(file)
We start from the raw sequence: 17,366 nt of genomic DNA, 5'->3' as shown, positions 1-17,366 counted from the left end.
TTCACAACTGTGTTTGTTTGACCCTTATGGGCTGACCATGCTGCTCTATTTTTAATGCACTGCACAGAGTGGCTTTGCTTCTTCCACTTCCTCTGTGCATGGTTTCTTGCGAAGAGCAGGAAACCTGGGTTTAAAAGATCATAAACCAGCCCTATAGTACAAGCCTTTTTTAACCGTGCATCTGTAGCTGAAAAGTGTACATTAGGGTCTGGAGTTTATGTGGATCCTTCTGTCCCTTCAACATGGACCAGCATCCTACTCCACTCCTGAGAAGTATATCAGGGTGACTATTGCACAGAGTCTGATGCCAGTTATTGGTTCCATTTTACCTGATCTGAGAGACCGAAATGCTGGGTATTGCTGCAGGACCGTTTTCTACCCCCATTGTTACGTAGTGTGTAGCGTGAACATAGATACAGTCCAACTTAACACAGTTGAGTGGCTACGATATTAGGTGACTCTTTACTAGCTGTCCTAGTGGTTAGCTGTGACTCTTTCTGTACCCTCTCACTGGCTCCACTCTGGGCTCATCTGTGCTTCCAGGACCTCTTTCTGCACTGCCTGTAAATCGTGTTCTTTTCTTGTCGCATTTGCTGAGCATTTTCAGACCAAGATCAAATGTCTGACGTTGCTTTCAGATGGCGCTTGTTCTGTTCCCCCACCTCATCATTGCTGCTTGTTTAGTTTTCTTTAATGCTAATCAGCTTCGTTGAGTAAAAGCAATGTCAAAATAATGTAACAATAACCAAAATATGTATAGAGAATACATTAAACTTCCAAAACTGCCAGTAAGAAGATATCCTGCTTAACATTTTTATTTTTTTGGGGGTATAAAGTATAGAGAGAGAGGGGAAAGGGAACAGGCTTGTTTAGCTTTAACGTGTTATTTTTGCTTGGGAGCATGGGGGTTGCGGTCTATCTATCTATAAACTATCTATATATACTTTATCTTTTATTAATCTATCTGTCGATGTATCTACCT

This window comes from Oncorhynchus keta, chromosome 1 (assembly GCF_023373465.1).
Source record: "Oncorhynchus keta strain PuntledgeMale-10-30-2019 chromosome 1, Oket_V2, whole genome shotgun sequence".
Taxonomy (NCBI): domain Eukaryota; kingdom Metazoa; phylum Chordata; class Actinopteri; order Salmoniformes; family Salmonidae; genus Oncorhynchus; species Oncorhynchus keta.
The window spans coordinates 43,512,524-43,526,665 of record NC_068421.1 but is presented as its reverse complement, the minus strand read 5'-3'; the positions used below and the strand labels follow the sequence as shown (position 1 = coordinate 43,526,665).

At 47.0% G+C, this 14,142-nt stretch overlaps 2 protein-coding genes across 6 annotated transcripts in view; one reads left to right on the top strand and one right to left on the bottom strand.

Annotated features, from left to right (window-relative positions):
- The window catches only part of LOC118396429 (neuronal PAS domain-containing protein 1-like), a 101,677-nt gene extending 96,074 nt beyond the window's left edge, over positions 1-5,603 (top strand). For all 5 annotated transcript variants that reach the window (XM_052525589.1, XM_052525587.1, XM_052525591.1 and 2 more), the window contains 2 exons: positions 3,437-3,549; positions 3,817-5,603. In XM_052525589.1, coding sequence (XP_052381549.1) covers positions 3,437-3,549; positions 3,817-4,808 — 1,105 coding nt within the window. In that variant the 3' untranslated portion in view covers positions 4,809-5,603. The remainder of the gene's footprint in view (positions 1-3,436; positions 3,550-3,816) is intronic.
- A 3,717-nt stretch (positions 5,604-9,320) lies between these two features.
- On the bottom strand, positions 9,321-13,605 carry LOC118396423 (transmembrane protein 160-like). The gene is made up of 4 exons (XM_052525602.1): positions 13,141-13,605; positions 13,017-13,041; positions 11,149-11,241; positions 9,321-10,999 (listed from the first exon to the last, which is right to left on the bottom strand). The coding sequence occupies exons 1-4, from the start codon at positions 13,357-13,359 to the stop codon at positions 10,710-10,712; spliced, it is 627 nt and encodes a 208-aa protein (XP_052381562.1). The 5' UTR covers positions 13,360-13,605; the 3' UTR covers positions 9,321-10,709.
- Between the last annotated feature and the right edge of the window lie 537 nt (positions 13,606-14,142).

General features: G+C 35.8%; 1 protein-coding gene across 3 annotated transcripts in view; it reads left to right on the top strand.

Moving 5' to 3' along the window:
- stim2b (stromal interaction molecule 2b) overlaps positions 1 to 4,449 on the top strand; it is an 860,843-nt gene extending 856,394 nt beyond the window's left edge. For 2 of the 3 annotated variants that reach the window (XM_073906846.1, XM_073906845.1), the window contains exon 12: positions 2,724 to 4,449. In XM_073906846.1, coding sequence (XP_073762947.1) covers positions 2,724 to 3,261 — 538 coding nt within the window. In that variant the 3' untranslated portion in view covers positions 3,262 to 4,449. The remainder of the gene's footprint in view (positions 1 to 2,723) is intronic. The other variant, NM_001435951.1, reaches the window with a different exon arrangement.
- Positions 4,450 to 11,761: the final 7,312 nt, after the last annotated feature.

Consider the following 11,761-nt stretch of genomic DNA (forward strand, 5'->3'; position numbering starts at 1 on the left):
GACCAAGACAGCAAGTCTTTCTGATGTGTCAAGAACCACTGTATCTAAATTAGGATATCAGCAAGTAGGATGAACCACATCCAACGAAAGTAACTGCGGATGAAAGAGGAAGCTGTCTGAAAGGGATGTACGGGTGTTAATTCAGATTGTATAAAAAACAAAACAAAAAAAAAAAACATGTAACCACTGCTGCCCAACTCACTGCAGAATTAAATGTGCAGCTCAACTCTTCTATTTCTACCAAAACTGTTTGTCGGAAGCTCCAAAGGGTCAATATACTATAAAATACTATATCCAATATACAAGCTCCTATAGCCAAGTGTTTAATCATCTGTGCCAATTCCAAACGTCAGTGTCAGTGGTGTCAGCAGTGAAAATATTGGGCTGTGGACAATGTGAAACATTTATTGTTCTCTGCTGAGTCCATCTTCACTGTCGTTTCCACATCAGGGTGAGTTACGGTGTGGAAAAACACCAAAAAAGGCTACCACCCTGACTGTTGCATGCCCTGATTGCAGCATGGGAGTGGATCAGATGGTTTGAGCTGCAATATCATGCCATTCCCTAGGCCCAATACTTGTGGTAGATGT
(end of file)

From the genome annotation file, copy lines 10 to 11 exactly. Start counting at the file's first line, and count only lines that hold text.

- A 3,717-nt stretch (positions 5,604-9,320) lies between these two features.
- On the bottom strand, positions 9,321-13,605 carry LOC118396423 (transmembrane protein 160-like). The gene is made up of 4 exons (XM_052525602.1): positions 13,141-13,605; positions 13,017-13,041; positions 11,149-11,241; positions 9,321-10,999 (listed from the first exon to the last, which is right to left on the bottom strand). The coding sequence occupies exons 1-4, from the start codon at positions 13,357-13,359 to the stop codon at positions 10,710-10,712; spliced, it is 627 nt and encodes a 208-aa protein (XP_052381562.1). The 5' UTR covers positions 13,360-13,605; the 3' UTR covers positions 9,321-10,709.